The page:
Rural high schoolers cross the state to meet peers in Dearborn. The goal? “Humanize each other."
As neighborhoods and thus schools become more segregated, there are teachers who have decided to confront that head-on. They're not waiting for a grand solution from our leaders to appear.
They know it's easy to get along with people who look like you, and think like you, but they want to prepare their students for a world that is increasingly diverse.
Lauren Robinson is a teacher at Hamilton High School, a rural school near Holland. Zeinab Chami teaches at Fordson High School in Dearborn.
The two worked together to plan a unique field trip happening tomorrow: Robinson will bring her students to Dearborn to visit the Arab-American National Museum and then to Fordson High School to sit down and talk with Chami's students.
"The goal of it ... is to increase empathy amongst our students and to help them to understand that different cultures don't mean 'bad' and different cultures should be embraced."
Robinson described her school of about 800 kids as "pretty homogenous." The numbers back that up.
Based on last year's Racial Census Report from the Michigan Department of Education, Hamilton Community Schools is nearly 90% white. As a result, Robinson said her kids don't get a lot of exposure to different cultures and ethnicities. To try to give her kids some of that exposure, she created the "Culture in America" class and decided to take them on a field trip to her hometown, Dearborn.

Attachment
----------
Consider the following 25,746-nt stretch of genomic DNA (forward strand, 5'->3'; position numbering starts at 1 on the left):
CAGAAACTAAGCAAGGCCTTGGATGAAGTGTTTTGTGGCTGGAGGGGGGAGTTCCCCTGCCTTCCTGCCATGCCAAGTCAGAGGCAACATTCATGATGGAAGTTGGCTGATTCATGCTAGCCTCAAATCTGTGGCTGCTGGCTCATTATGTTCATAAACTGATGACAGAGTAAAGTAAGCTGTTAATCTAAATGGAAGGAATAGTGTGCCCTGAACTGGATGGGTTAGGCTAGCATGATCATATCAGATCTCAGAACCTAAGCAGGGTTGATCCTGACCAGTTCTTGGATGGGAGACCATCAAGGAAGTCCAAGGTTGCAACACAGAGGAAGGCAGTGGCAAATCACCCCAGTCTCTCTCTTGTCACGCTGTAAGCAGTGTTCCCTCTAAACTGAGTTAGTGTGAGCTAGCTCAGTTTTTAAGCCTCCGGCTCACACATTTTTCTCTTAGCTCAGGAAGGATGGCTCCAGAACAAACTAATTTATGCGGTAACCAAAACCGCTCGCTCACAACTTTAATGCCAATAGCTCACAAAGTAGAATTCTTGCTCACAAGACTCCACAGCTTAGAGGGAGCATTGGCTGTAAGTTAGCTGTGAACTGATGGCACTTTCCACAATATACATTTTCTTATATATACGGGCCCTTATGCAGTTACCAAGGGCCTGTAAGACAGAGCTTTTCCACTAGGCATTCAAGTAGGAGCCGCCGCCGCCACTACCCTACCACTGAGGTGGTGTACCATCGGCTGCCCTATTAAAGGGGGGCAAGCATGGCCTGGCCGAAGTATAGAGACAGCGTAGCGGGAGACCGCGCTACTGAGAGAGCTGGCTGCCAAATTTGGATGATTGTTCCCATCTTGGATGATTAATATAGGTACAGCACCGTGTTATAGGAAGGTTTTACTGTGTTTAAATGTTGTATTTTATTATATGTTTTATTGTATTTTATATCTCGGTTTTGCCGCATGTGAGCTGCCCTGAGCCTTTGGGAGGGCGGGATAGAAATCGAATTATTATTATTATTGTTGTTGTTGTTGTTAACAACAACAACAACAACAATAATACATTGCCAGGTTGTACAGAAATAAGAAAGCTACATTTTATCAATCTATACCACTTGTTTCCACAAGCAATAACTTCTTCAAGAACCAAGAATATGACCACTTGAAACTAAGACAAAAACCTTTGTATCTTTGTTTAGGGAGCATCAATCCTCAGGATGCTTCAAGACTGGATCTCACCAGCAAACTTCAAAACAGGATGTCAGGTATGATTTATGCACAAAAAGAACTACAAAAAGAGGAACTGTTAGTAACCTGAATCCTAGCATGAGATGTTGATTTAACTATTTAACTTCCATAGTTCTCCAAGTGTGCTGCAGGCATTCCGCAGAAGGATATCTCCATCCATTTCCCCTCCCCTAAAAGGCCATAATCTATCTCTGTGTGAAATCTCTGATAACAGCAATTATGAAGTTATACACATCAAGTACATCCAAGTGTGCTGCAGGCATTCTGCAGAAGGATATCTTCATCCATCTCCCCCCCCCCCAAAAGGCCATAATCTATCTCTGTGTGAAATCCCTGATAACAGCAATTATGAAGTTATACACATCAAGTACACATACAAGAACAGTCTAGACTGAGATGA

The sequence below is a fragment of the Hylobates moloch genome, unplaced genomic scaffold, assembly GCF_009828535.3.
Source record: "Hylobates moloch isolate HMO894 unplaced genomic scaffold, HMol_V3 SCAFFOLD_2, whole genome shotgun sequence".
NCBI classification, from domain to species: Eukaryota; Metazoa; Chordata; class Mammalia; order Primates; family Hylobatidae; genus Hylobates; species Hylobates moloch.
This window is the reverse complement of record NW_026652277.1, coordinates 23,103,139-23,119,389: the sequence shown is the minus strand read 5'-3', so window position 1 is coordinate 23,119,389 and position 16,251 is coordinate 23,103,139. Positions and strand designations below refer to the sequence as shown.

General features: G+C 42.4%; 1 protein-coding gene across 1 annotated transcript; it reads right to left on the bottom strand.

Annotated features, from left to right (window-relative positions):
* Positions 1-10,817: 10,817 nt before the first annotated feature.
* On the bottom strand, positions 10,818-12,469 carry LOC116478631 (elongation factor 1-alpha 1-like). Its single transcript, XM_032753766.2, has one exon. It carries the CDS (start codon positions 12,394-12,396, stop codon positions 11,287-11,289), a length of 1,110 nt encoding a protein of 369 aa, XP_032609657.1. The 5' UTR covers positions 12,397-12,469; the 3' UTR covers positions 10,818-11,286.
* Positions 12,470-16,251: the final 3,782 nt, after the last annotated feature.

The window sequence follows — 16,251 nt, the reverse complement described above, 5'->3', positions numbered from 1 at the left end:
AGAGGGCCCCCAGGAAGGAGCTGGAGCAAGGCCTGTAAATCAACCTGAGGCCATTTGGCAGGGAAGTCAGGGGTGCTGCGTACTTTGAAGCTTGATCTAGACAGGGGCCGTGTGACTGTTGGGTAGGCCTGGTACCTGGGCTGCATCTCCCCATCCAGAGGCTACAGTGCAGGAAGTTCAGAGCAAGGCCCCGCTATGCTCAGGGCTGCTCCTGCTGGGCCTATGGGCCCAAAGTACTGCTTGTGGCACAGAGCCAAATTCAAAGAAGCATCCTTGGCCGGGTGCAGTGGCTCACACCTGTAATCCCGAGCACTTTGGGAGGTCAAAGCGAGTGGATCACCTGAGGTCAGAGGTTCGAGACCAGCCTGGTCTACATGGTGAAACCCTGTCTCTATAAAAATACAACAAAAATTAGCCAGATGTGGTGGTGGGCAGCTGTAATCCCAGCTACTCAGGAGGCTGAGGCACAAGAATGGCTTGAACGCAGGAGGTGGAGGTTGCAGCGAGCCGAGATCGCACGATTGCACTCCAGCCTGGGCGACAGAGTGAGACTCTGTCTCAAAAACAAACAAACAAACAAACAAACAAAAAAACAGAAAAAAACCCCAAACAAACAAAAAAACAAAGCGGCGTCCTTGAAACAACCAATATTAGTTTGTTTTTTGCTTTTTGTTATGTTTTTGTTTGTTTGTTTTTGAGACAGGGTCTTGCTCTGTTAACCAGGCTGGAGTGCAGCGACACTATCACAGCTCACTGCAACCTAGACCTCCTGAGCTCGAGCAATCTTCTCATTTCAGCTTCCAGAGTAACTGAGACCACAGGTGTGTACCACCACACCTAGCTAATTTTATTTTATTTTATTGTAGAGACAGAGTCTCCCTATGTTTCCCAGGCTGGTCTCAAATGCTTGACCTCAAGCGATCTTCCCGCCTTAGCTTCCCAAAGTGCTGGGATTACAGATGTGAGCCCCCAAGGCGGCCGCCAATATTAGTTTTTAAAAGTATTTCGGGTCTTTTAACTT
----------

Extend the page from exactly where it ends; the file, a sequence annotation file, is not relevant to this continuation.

"The goal of it ... is to increase empathy amongst our students and to help them to understand that different cultures don't mean 'bad' and different cultures should be embraced," Robinson said. "In our country, we have so much exposure and so many amazing people and thoughts and ideas, and they aren't all like our own and that really is a great thing to be celebrated."
Fordson, on the other hand, could be considered homogenous in a different way. Chami described her school of about 2,700 students as roughly 95% Arab-American. Nearly half the school is considered "English learners," and there's a growing African-American and Latino population.
"White people are not a monolith. Arabs are not a monolith. We all have more in common as human beings than we have differences"
The school was built in the 1920's by Henry Ford. It was the country's first million-dollar high school.
But while the school had a million-dollar origin story, the vast majority of the current students qualify for the free and reduced lunch program.
When the two sets of students meet, teachers will facilitate a conversation through small group activities. The goal is to give the kids an opportunity to interact and to learn about each other.
"The takeaway from all of this is that every human is an individual," Chami said. "Stories have the power to humanize and when we have the chance to tell our stories to one another, as individuals, face to face, it's probably the most powerful thing in the world. So, what I want my kids to take home, as well as Lauren's kids, is that everybody's different. White people are not a monolith. Arabs are not a monolith. We all have more in common as human beings than we have differences."
Listen to the full interview above to learn of concerns some Hamilton parents had about the trip and about how both teachers plan to grow the "seed" this program plants in their kids.